The marketplace for news gathering, editing and distribution has been and continues to be disrupted by technology. As a member of Denver's news media mid-70s to mid-80s — from March 1979 to December 1981 as a 9News reporter/anchor — later, as a builder of internet websites served from Denver data centers 1996 through 2016, I share a New York Times vision of the future below this paragraph. Apply that projection to replacement news platforms when newspapers die in rural regions having no local TV newsroom. Streaming video dispatches are economical and practical now. No satellite truck or metro eye-in-the-sky beats rural and nimble citizen-reporters on the frontline, The Watchdogs of the West. We're that band of news stringers credited for work when edited and streamed, joining as volunteers with the best talent earning as we grow — wildlife, sports, back-country features encouraged — tripod and drone video favored. When news breaks cellular partners gather and report the facts. Let's craft a platform dedicated to accurate information, honoring the memory of news story-telling pioneers Paul Harvey and Charles Kuralt.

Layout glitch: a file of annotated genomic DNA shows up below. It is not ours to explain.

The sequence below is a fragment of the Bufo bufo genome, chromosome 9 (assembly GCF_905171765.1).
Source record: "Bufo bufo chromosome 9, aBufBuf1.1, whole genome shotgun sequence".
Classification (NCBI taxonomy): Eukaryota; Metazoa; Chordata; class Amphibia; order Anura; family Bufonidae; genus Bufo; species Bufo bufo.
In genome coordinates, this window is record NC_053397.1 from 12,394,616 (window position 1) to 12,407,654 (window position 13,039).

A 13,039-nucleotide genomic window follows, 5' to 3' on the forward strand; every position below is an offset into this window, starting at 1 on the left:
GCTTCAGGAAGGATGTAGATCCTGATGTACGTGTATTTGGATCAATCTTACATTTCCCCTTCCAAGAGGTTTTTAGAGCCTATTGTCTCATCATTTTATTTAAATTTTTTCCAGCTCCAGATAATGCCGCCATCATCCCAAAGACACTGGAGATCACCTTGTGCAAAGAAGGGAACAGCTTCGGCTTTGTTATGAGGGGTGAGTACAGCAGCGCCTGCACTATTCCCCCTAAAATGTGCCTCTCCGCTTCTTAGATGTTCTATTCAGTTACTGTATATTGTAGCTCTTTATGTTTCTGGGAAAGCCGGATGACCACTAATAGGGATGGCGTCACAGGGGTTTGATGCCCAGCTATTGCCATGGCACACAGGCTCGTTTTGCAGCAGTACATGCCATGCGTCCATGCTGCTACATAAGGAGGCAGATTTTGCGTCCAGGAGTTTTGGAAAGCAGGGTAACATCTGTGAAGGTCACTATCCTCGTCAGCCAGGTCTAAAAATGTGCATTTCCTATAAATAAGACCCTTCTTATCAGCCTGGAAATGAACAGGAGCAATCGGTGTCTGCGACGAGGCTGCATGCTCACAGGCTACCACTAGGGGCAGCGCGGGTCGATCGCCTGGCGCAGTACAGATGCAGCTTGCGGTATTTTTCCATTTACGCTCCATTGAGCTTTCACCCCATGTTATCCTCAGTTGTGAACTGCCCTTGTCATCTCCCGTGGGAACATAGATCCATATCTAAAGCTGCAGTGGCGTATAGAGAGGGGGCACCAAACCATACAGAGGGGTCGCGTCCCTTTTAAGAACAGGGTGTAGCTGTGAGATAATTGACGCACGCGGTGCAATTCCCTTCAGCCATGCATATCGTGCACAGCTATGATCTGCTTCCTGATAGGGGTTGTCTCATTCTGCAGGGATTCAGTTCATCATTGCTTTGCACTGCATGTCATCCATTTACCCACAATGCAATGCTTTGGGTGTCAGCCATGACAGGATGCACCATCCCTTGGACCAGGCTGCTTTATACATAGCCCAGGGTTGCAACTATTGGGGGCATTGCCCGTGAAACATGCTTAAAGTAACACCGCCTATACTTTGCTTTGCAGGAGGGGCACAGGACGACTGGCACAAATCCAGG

Welcome to the post-text future – https://www.nytimes.com/interactive/2018/02/09/technology/the-rise-of-a-visual-internet.html
Ink on wood-pulp as a news delivery medium is increasingly obsolete associated with its ravenous timber loss by filthy paper mills shipping tons of newsprint. Failing newspapers essentially crank out first histories a day later as stressed reporters and editors are dually-tasked with meeting a demand for speedy online coverage. Their ad-clogged websites subsidize often stale and spun reports. The Rocky Mountain News was driven out of print in 2009. Nearly a decade later, the Denver Post struggles with maintaining its viability as staff cutbacks deepen. See CBS News 4/14/18. Newspaper extinctions are routine in 2018 — Wikipedia: Decline of newspapers.
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